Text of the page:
“Most young children are fascinated by dinosaurs, and studies suggest that curiosity boosts learning,” said Early Learning Educator Jasmin Flyte.
“When kids are intrigued, when they have questions, their brains are especially primed to learn the answers.”
“Exploring our dinosaur interest is the children’s way of taking in a new subject in a way that feels familiar to them, through the business of having fun.”
The children were engaged in digging, exploring, hypothesising and sharing their own knowledge about dinosaurs with their peers.
“Outside they got to uncover ‘dinosaur bones’ as well!” said Ms Flyte.
“The vast space created the challenge of not being able to find anything, but the Preschool children pulled together to work as a team to motivate each other, and assist each other.”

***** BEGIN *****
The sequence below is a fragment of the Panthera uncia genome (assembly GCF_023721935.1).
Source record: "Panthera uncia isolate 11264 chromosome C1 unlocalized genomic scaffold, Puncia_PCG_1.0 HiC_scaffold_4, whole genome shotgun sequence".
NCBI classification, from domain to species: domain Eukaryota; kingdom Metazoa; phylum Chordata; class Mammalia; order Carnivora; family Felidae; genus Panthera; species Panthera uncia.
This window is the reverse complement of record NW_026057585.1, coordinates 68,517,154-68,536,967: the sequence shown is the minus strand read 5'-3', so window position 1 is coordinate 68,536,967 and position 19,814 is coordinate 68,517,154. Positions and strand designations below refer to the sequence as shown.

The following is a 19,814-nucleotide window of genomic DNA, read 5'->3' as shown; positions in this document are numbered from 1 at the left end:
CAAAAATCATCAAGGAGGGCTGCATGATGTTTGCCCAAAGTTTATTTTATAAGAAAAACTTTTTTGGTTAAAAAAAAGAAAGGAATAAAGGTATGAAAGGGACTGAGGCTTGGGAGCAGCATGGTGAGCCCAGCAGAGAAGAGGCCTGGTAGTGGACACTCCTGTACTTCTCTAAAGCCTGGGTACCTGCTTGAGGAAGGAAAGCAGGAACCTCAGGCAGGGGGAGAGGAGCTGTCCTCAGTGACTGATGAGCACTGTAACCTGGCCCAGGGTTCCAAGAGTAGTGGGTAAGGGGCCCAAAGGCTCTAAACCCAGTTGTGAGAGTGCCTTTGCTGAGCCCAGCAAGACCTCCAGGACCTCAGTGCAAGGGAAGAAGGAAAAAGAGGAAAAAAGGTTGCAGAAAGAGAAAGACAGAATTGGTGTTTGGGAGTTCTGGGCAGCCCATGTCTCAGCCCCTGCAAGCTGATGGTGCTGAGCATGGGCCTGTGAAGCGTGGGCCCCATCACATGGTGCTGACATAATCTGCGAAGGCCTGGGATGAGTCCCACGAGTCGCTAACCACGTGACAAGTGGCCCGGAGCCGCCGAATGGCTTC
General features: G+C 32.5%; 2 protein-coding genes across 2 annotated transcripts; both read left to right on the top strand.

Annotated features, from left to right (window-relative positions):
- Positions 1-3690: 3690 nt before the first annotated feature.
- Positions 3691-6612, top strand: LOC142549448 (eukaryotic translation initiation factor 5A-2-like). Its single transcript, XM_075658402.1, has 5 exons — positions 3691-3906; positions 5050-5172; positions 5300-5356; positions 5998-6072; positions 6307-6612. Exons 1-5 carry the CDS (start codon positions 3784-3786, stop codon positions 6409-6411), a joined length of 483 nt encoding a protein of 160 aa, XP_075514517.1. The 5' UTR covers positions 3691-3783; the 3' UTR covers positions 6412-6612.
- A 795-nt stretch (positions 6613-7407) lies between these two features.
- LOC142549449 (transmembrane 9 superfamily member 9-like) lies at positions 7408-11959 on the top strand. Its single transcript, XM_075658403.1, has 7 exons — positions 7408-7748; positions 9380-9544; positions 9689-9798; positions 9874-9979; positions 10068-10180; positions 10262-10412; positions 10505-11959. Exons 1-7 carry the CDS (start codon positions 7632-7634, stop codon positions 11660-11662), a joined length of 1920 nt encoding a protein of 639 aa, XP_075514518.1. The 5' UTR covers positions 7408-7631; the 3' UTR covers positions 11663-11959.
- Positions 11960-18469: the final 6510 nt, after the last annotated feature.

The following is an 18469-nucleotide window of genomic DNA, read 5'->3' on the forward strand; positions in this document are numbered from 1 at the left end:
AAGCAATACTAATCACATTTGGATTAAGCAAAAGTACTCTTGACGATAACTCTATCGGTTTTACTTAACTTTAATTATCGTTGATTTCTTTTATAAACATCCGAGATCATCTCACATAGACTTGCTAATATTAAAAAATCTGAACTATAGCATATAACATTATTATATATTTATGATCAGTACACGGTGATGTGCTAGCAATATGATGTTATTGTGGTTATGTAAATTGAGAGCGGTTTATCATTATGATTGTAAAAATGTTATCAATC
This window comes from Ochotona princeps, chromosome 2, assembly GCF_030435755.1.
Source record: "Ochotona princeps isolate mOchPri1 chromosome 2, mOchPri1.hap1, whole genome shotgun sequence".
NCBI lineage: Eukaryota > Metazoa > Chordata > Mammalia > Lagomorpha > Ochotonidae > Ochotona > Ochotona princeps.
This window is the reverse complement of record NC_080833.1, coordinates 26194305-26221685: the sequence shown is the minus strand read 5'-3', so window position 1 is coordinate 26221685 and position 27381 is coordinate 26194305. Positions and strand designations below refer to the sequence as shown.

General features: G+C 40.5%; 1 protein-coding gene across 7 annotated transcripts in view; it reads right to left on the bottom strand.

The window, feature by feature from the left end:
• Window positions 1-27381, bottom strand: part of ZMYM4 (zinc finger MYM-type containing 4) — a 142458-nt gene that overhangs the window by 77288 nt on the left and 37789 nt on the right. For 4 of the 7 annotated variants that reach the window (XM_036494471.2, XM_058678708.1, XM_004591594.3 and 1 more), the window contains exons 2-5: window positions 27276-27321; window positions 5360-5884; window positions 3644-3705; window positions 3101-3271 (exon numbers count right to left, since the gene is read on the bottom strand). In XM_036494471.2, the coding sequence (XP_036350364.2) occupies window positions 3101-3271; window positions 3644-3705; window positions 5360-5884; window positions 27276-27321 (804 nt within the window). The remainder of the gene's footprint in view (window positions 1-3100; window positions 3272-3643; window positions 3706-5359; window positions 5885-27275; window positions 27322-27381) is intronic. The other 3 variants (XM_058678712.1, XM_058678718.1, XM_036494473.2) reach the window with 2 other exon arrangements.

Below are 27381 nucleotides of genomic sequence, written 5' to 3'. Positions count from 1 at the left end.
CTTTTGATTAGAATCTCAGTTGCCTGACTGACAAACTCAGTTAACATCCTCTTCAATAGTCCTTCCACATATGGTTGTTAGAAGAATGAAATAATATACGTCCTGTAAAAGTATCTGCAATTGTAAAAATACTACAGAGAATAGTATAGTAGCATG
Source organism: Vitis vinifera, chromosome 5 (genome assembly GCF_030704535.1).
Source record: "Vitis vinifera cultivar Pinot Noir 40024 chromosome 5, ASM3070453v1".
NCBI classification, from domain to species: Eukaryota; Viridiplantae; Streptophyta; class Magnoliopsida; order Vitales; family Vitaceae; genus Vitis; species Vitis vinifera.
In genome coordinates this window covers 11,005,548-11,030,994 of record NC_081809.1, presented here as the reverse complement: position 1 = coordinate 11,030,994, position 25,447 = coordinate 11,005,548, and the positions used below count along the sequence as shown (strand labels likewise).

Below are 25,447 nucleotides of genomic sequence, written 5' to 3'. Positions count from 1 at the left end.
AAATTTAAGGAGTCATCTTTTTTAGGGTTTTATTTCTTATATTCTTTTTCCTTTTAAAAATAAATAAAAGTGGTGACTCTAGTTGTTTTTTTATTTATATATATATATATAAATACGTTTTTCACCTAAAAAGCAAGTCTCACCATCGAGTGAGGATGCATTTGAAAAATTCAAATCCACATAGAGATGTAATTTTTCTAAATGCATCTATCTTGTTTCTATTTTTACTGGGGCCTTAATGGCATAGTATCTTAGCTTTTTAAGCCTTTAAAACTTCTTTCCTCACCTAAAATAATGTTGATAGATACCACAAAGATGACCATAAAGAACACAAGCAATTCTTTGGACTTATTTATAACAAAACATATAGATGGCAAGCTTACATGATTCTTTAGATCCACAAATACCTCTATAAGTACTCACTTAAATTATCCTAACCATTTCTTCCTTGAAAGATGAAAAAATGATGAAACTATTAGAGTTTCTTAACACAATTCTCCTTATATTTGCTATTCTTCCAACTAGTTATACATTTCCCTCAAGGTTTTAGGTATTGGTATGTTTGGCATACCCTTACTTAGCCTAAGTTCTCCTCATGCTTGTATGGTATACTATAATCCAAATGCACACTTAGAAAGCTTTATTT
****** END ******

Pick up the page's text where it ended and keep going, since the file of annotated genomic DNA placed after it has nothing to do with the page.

IGS is thankful to all who donated ‘dinosaur bones’ (from their kitchens) for this activity, making the activity extra special for the children.
“Across the week we also watched videos of real palaeontological excavation digs, showing how carefully and respectfully they treat these fossils in real life,” said Ms Flyte.